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This paper reproduces a report written by Hoare in 1977, in which he explains the fundamental ideas of Jackson’s programming method, JSP. The notions that Hoare uses for this purpose – program traces, selective traces, and combination of selective programs – appeared in the following years in the conceptual foundation of his process algebra, CSP. Hoare shows that the key step in the JSP method, in which multiple stream structures are merged to form a single program structure, can be viewed in two phases. First, each stream – represented as a regular expression – is transformed by applying simple algebraic equalities into an equivalent structure, matching the structures obtained from the other streams. Second, these structures are merged. The paper also includes a wider discussion about the scope and nature of JSP. A new introduction provides some context, and presents in full the examples that Hoare alludes to in his report.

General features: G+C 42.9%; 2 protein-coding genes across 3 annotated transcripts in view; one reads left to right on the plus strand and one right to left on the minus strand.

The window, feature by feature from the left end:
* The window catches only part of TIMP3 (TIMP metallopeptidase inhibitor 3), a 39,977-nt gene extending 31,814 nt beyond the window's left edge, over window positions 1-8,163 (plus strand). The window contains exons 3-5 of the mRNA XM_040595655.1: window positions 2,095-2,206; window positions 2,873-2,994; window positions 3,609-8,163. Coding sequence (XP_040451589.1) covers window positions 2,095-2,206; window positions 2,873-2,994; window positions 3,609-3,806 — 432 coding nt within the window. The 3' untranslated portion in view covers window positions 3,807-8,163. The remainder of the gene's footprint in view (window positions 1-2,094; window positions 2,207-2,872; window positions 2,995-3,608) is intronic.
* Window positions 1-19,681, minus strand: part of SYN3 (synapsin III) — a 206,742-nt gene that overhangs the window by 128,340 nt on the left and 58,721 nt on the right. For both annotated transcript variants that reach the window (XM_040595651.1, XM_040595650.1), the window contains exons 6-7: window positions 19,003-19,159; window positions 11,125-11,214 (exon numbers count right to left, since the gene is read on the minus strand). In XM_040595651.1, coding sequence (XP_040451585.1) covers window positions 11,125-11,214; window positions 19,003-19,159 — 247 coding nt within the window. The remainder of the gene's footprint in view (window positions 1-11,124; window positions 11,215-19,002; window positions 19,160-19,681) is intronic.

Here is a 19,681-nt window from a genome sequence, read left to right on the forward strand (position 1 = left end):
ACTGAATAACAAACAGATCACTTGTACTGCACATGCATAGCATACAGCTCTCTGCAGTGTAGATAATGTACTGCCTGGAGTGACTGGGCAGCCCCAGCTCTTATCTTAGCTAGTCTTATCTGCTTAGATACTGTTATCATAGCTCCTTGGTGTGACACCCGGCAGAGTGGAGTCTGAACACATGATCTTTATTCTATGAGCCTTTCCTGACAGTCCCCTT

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      I have dead tree copies of Jackson’s Principles of Program Design and his System Development. They’re good reads, though dated (COBOL is used for exposition, for example).

      I can’t believe I didn’t know about the connection with Hoare. This was really neat, thanks for linking it.